“And this is the record that God has given to us eternal life and this life is in His Son.” (1 Jn. 5:11; 2 Cor. 5:21)
- God’s righteousness becomes our righteousness
”He made Him who knew no sin to be sin on our behalf, so that we might become the righteousness of God in Him.” (2 Cor. 5:21)
- His relationship to the Father becomes our relationship to the Father
”For you are all sons of God through faith in Christ Jesus. For all of you who were baptized into Christ have clothed yourselves with Christ.” (Gal. 3:26-27)
- We become united with Christ’s death and resurrection
”Or do you not know that all of us who have been baptized into Christ Jesus have been baptized into His death? Therefore we have been buried with Him through baptism into death, so that as Christ was raised from the dead through the glory of the Father, so we too might walk in newness of life. For if we have become united with Him in the likeness of His death, certainly we shall also be in the likeness of His resurrection.” (Rom. 6:3-5)
- We become a new creation in Christ
”Therefore if anyone is in Christ, he is a new creature; the old things passed away; behold, new things have come.” (2 Cor. 5:17)
Notice how Paul describes the believer’s unique position of being “united with Christ” to the Ephesian church.
“For we are members of His body, of His flesh, and of His bones. This is a great mystery, but I speak concerning Christ and the church.” (Eph. 5:30,32)
And to the Corinthian church:
“Now you are the body of Christ and members individually.” (1 Cor. 12:27)
Paul explained to the Corinthian church that because they were all immersed into the body of Jesus Christ there should be unity in the body and care for each other. The body is one!
”So that there may be no division in the body, but that the members may have the same care for one another. And if one member suffers, all the members suffer with it; if one member is honored, all the members rejoice with it.” (1 Cor. 12:25-26)
This is indeed a mysterious truth and hard to understand. But it is extremely important if we are ever to come to grips with who we are as Christians.
The Head of the Body is seated in the heavens at the right hand of the Father. But His body remains on the earth (Eph. 4:16). This is our true identity.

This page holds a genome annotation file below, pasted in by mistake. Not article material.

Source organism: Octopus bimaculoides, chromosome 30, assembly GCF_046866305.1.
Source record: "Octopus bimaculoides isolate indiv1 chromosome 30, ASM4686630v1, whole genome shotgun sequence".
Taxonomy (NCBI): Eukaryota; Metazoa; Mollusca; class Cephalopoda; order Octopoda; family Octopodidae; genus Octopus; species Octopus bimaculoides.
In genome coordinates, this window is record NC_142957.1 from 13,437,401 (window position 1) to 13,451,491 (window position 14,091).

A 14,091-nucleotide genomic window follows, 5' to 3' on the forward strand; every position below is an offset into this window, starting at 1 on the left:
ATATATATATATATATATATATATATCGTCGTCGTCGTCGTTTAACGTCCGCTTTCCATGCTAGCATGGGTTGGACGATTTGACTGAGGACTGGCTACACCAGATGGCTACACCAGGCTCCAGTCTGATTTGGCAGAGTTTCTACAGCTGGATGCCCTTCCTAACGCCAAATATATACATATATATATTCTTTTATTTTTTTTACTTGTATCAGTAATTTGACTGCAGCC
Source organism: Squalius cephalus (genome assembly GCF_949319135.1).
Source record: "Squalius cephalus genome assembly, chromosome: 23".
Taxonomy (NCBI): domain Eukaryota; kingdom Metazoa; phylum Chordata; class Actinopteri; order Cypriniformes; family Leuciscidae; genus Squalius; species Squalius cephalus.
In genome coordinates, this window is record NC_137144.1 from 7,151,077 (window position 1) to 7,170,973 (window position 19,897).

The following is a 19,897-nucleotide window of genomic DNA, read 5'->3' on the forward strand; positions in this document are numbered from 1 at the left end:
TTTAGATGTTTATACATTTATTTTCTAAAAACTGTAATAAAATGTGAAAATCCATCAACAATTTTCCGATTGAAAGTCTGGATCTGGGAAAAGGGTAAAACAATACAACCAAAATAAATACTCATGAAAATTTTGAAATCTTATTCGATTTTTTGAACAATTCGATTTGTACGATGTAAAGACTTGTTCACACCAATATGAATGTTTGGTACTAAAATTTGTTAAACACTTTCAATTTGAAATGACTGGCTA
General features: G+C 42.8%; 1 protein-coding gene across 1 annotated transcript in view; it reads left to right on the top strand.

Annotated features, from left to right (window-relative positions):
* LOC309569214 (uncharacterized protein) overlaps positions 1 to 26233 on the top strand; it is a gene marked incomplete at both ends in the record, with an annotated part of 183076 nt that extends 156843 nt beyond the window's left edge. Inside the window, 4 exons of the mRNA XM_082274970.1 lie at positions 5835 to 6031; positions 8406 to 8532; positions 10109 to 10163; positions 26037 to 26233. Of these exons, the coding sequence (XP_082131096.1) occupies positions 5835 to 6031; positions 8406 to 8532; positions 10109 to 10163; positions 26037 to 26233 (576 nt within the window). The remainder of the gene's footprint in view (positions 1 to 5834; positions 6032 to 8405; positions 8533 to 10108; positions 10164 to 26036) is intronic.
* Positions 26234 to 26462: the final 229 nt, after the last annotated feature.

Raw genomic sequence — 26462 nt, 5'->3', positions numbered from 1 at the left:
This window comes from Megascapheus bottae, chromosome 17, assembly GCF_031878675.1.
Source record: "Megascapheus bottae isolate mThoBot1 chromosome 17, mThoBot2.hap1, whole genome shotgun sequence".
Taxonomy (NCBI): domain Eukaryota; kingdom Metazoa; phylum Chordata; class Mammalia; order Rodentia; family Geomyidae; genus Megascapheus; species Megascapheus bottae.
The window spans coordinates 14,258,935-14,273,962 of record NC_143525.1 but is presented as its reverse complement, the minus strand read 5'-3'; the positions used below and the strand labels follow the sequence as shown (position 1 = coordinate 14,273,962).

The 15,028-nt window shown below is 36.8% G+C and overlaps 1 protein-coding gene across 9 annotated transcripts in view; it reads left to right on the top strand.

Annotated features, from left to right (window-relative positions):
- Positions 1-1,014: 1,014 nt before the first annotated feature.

Being placed into the body of Christ was such an important truth to Paul that it became one of his favorite ways to identify believers. He did not refer to us as “Christians” but rather as those who are “in Christ.”
“Unto the church of God which is at Corinth, to them that are sanctified (set apart) in Christ Jesus, called to be saints, with all that in every place call upon the name of Jesus Christ, our Lord, both theirs and ours.” (1 Cor. 1:2)
“Paul, an apostle of Jesus Christ by the will of God, and to the saints who are at Ephesus, and to the faithful in Christ Jesus.” (Eph. 1:1)
“But of him are you in Christ Jesus, who of God is made unto us wisdom, and righteousness, and sanctification, and redemption.” (2 Cor. 1:30)
“Now he who established us with you in Christ, and has anointed us, is God.” (2 Cor. 1:2)
“Blessed be the God and Father of our Lord Jesus Christ, who has blessed us with all spiritual blessings in the heavenly places in Christ.” (Eph. 1:3)
“Paul, an apostle of Jesus Christ by the will of God, to the saints who are at Ephesus, and to the faithful in Christ Jesus.” (Eph. 1:1)
“Paul and Timothy, the servants of Jesus Christ, to all the saints in Christ Jesus who are at Philippi, with the bishops and deacons.” (Phil. 1:1)
“To the saints and faithful brethren in Christ who are at Colossae: Grace be unto you, and peace, from God, our Father, and the Lord Jesus Christ.” (Col. 1:2)
“For you brethren, became followers of the churches of God which in Judaea are in Christ Jesus; for you also have suffered like things of your own countrymen, even as they have of the Jews.” (1 Thess. 2:14)
So what makes us a Christian? We are not Christians because we attend a local church, or do good things, or live moral lives, or read our Bibles and pray. These things we do because of who we are!
We are Christians because we have been baptized into Christ’s body. In Christ we have been made alive. We have died and been resurrected. We have received a relationship with God. We have received righteousness. We have become a new creation. Everything that we are and everything that we have is because we are in Christ. This is our real identity. This should encourage us greatly to begin to live out in life our true identity.